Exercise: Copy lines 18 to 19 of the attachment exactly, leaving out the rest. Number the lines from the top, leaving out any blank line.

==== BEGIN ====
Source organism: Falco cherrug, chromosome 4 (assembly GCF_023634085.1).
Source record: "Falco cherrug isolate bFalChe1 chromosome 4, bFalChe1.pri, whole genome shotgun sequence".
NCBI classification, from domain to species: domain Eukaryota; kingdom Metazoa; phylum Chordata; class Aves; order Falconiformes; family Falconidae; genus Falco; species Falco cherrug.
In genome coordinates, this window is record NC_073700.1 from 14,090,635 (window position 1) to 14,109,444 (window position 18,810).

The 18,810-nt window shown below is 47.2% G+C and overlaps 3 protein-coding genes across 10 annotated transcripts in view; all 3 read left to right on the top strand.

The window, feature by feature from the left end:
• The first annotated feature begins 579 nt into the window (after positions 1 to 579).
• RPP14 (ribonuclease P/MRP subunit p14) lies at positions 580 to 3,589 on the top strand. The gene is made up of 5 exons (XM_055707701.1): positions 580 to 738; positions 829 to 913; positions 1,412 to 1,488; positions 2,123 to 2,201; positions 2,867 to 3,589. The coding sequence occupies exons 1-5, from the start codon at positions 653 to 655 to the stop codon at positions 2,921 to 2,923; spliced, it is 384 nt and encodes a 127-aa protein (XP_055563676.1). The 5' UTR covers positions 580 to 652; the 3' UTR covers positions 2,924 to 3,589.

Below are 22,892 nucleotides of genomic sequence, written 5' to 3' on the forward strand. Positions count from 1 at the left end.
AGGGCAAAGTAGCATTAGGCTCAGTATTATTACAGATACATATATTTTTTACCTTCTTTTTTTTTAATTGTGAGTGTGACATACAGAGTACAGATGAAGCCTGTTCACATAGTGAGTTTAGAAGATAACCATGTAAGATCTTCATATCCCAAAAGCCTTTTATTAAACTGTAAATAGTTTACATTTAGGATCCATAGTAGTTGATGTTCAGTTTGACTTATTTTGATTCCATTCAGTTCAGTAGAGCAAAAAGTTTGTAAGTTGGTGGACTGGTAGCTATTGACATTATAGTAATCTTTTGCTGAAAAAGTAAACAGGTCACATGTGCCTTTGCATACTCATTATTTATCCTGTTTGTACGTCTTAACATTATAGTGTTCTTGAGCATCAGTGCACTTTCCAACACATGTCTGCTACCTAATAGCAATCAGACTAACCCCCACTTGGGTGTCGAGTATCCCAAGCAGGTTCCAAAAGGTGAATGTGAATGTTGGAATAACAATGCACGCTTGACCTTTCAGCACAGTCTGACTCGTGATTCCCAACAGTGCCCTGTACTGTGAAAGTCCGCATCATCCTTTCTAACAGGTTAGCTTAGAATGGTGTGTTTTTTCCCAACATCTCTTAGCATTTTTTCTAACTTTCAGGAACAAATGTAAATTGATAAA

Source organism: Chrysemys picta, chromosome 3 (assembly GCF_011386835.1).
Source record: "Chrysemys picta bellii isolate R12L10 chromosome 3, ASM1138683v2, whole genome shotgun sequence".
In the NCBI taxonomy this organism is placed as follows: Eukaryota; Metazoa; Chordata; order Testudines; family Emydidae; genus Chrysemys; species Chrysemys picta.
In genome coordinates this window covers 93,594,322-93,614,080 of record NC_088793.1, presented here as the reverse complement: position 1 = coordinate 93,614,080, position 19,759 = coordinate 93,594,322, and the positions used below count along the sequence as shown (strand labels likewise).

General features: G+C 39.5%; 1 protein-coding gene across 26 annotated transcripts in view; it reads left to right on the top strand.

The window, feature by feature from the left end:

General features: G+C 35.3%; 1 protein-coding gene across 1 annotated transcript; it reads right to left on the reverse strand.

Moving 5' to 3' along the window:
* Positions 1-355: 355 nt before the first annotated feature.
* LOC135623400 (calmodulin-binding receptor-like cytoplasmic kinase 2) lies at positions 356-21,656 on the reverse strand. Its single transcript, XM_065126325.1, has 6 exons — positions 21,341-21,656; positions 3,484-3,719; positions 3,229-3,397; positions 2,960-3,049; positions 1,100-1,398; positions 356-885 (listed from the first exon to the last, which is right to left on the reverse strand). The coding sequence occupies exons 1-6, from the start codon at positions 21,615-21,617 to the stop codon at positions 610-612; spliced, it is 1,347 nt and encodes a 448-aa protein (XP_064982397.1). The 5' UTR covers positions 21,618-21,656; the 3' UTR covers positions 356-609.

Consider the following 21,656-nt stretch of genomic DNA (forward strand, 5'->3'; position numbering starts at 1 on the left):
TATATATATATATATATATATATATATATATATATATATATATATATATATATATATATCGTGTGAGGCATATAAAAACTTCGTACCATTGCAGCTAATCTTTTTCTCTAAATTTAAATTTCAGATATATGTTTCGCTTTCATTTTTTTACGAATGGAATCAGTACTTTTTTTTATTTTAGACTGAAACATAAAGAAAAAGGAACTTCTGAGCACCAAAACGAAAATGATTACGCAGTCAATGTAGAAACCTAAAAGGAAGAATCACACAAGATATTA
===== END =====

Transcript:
Moving 5' to 3' along the window:
* Positions 1-355: 355 nt before the first annotated feature.